A Met spokesperson told The Independent that taking part in Pride “has led to stronger relationships with our communities and in many ways, it has become an exemplar of positive community policing and engagement. It is an event that we are proud to be a part of and keen this continues.

They added that the “Pride In London is something the Met have been proud to be at the centre of for 20 years. The parade is an important celebration of our own LGBT+ officers and staff, and is an important moment in our calendar.”

But they added they understood, “the strength of feeling for some that has led to many difficult and important conversations and questions being asked,” and conceded that: “We remain determined to do all we can to quicken even further progress that leads to more trust and confidence in the Met –particularly in LGBT+ and Black communities.”

This comes after Pride’s entire community advisory board stood down this week over the organisation’s “hostile environment which particularly impacts Black and people of colour volunteers”, according to their resignation letter.

They have also called for an independent investigation by the Mayor’s office into the accounts of marginalisation and the bullying of volunteers, and have requested publication of the outcome.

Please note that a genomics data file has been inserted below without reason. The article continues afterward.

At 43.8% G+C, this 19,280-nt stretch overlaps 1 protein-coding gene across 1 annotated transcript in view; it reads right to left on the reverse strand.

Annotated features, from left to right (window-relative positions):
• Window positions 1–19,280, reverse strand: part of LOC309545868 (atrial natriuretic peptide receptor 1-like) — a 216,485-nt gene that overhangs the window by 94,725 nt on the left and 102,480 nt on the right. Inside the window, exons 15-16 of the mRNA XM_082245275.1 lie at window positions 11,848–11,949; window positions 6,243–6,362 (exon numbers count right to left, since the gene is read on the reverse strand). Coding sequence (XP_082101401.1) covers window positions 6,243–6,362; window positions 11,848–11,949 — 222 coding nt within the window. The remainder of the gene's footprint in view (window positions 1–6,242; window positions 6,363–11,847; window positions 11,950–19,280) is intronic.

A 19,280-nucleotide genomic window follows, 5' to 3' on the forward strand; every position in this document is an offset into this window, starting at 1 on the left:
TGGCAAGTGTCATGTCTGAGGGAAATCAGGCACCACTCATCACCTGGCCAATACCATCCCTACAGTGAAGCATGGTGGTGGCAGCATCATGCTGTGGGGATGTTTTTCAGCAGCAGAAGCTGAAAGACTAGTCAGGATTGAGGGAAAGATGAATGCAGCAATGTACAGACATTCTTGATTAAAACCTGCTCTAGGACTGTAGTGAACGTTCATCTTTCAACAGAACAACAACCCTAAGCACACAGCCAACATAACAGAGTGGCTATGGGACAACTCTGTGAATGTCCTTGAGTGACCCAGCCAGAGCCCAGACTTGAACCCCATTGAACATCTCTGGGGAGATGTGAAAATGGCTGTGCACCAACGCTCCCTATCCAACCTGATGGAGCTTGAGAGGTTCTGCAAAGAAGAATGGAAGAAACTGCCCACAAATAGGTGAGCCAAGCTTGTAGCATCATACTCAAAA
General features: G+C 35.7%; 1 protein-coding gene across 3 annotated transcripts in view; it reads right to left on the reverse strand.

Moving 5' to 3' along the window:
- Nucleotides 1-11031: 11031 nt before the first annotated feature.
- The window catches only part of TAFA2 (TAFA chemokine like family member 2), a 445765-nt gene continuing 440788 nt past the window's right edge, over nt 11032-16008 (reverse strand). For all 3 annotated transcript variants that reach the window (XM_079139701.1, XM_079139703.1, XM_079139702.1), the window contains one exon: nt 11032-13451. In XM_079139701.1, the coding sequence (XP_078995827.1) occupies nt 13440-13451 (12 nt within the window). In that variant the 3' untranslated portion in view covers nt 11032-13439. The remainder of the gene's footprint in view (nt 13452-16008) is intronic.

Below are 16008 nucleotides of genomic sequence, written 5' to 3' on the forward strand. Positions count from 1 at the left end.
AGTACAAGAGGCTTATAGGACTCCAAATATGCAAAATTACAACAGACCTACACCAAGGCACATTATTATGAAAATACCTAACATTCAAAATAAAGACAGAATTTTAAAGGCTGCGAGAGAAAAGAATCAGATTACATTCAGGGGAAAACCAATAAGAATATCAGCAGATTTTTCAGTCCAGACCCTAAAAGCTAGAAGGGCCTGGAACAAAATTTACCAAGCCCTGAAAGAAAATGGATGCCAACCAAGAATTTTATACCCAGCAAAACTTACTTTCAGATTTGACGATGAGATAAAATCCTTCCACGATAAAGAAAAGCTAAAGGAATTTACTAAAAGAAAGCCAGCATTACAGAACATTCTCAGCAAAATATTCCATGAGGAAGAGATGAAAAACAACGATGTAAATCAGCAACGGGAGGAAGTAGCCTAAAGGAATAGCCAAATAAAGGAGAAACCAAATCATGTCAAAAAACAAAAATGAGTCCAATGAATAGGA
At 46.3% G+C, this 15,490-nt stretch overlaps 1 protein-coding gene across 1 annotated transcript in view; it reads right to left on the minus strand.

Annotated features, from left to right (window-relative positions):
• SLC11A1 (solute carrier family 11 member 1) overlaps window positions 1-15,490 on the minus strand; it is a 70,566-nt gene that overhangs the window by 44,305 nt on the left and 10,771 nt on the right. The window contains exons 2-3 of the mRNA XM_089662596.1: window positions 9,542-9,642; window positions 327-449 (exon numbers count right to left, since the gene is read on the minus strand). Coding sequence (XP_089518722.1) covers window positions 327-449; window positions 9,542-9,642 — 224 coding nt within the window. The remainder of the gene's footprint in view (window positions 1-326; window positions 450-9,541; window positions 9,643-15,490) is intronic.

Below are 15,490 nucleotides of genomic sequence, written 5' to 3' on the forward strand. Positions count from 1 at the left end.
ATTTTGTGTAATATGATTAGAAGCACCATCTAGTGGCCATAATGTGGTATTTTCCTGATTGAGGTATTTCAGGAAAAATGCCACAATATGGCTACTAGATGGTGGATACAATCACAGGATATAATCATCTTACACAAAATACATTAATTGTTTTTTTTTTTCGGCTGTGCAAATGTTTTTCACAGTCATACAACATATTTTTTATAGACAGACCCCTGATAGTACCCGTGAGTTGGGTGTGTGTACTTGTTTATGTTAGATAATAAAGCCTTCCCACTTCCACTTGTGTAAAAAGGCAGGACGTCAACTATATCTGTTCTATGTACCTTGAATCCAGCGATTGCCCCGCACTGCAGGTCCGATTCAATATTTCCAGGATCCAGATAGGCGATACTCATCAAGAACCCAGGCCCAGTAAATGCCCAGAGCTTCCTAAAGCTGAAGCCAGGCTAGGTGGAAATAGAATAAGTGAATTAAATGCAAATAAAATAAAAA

The board was set up by Pride in 2012 as an advisory and scrutiny body, made up of members of London’s LGBT+ community.

Stonewall has also echoed the calls for an external investigation.

Concerns around lack of inclusivity within the wider LGBT+ community, cited by former Pride volunteers, have already led to the formation of separate organisations such as UK Black Pride, co-established by Lady Phyll Opoku-Gyimah in 2005.

“The events of the last few days have revealed to anyone paying attention that Pride in London’s problems run deep,” a UK Black Pride spokesperson toldThe Independent.

“We know personally of Pride in London’s disregard and disrespect of Black people and people of colour because of how they’ve treated UK Black Pride and the volunteers within it. They’ve treated us with obvious and open contempt.

“The current leadership of Pride in London have a history of making disparaging comments about Lady Phyll and they have actively worked against us in the delivery of our annual events.

“Racism has no place in the LGBTQ community,” the spokesperson added, and “We are always heartbroken to hear when someone in our community is mistreated and tokenised, and we commend all who speak up against racism and who shine alight on disingenuous claims about change.”

A spokesperson for the mayor of London said: “The mayor is committed to tackling racism and inequality in all its forms, and takes any allegations of this nature extremely seriously. Officials at City Hall are urgently speaking with Pride about these concerning allegations.”

Pride in London admitted we “know we must do better to serve the communities we represent”, when The Independent initially reported on Mr Afflick’s depature earlier this week, but has yet to release an official statement following the mass resignation of the board.

However, The Independent understands that a statement will be published this afternoon detailing immediate changes to the board structure.

The Independent has approached Pride for comment.